Alice Maud Head
|Born||3 May 1886|
Notting Hill, England
|Died||25 July 1981 (aged 95)|
Alice Maud Head (3 May 1886 – 25 July 1981) was an English journalist and businesswoman. She was said to be the highest paid woman when she was editing Good Housekeeping and being William Randolph Hearst's European head.
Head was born to very strict parents in Notting Hill in 1886. She was educated at North London Collegiate School for Girls and her mother took her to get a job as a typist on the magazine Country Life. Employed to type, she was allowed to write short articles which fell in with her ambition to be a journalist. By the age of 22 George Riddell made her the editor of Woman at Home. In 1917 she was offered a salary of ten pounds a week to become the editor of Nash's Magazine for William Randolph Hearst organisation.
Head was chosen to create a version of the American Good Housekeeping magazine for the British market. Head created a number of dummy issues before she felt it was ready. In 1923 she became the assistant editor of the magazine.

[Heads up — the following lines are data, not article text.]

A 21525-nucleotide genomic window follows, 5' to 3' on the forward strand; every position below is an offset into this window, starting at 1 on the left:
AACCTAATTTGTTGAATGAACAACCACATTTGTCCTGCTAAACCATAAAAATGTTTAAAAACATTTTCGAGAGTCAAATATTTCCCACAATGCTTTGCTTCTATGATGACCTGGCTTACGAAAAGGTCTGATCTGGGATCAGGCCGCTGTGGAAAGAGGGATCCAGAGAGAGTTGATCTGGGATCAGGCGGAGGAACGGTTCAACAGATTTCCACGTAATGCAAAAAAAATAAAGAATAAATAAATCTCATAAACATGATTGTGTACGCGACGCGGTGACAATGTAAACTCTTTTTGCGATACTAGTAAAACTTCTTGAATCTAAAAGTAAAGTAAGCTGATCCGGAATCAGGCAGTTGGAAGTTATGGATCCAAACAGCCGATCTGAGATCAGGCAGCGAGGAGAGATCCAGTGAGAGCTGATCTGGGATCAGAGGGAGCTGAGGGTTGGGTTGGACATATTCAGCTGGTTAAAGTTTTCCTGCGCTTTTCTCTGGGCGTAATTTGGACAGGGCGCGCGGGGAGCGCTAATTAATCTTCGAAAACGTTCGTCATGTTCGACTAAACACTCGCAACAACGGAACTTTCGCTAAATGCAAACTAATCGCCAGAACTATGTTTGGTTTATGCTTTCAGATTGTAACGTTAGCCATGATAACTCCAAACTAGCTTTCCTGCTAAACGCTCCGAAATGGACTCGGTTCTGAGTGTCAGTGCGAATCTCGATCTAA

Head was thrust into notability when William Randolph Hearst decided to promote Head to be the managing director of Good Housekeeping. He had never met her. She was allegedly the highest paid woman in Europe. She would deputise for Hearst making decisions on his behalf about not just editing but also buying for him St Donat's Castle, expensive art objects and three giraffes for his zoo. Head remained in charge until 1939. In 1939 she wrote her autobiography It Could Never Have Happened.
By 1941 the Hearst empire had peaked and took a new job editing Homes and Gardens. The following year she was a director of Country Life magazine. These jobs took her to her retirement in 1949. Head died at her flat in Kensington in 1981.